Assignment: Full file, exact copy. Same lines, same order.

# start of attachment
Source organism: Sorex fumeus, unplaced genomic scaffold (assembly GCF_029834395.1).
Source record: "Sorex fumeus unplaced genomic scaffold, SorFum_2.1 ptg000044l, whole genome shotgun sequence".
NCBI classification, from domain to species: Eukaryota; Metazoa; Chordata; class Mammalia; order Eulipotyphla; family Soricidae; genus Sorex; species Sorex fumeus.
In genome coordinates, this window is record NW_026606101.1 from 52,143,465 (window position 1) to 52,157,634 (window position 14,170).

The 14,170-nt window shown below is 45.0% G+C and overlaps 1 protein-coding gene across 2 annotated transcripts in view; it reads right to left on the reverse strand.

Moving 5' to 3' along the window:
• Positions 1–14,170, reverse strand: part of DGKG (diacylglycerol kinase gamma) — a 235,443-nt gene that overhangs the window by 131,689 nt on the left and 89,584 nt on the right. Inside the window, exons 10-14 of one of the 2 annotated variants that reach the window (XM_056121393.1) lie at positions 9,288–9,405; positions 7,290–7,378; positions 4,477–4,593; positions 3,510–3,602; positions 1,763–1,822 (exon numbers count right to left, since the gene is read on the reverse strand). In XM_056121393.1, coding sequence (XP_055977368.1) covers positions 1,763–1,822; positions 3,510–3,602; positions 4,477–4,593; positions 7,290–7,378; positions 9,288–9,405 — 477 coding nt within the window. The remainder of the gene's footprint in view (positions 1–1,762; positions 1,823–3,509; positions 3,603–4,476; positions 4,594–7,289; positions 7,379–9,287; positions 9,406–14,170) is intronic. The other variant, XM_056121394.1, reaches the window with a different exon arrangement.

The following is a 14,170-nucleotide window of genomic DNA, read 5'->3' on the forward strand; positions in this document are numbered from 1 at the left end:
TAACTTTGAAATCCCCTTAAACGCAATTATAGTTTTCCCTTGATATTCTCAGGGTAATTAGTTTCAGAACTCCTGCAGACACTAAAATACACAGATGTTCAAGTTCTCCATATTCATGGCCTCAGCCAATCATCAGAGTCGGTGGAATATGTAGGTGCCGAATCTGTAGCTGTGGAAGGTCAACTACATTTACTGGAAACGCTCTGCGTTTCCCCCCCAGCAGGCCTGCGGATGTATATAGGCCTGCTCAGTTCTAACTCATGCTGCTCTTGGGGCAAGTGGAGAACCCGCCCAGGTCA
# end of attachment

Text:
Source organism: Sorex fumeus, unplaced genomic scaffold (assembly GCF_029834395.1).
Source record: "Sorex fumeus unplaced genomic scaffold, SorFum_2.1 ptg000044l, whole genome shotgun sequence".
NCBI classification, from domain to species: Eukaryota; Metazoa; Chordata; class Mammalia; order Eulipotyphla; family Soricidae; genus Sorex; species Sorex fumeus.
In genome coordinates, this window is record NW_026606101.1 from 52,143,465 (window position 1) to 52,157,634 (window position 14,170).

The 14,170-nt window shown below is 45.0% G+C and overlaps 1 protein-coding gene across 2 annotated transcripts in view; it reads right to left on the reverse strand.

Moving 5' to 3' along the window:
• Positions 1–14,170, reverse strand: part of DGKG (diacylglycerol kinase gamma) — a 235,443-nt gene that overhangs the window by 131,689 nt on the left and 89,584 nt on the right. Inside the window, exons 10-14 of one of the 2 annotated variants that reach the window (XM_056121393.1) lie at positions 9,288–9,405; positions 7,290–7,378; positions 4,477–4,593; positions 3,510–3,602; positions 1,763–1,822 (exon numbers count right to left, since the gene is read on the reverse strand). In XM_056121393.1, coding sequence (XP_055977368.1) covers positions 1,763–1,822; positions 3,510–3,602; positions 4,477–4,593; positions 7,290–7,378; positions 9,288–9,405 — 477 coding nt within the window. The remainder of the gene's footprint in view (positions 1–1,762; positions 1,823–3,509; positions 3,603–4,476; positions 4,594–7,289; positions 7,379–9,287; positions 9,406–14,170) is intronic. The other variant, XM_056121394.1, reaches the window with a different exon arrangement.

The following is a 14,170-nucleotide window of genomic DNA, read 5'->3' on the forward strand; positions in this document are numbered from 1 at the left end:
TAACTTTGAAATCCCCTTAAACGCAATTATAGTTTTCCCTTGATATTCTCAGGGTAATTAGTTTCAGAACTCCTGCAGACACTAAAATACACAGATGTTCAAGTTCTCCATATTCATGGCCTCAGCCAATCATCAGAGTCGGTGGAATATGTAGGTGCCGAATCTGTAGCTGTGGAAGGTCAACTACATTTACTGGAAACGCTCTGCGTTTCCCCCCCAGCAGGCCTGCGGATGTATATAGGCCTGCTCAGTTCTAACTCATGCTGCTCTTGGGGCAAGTGGAGAACCCGCCCAGGTCA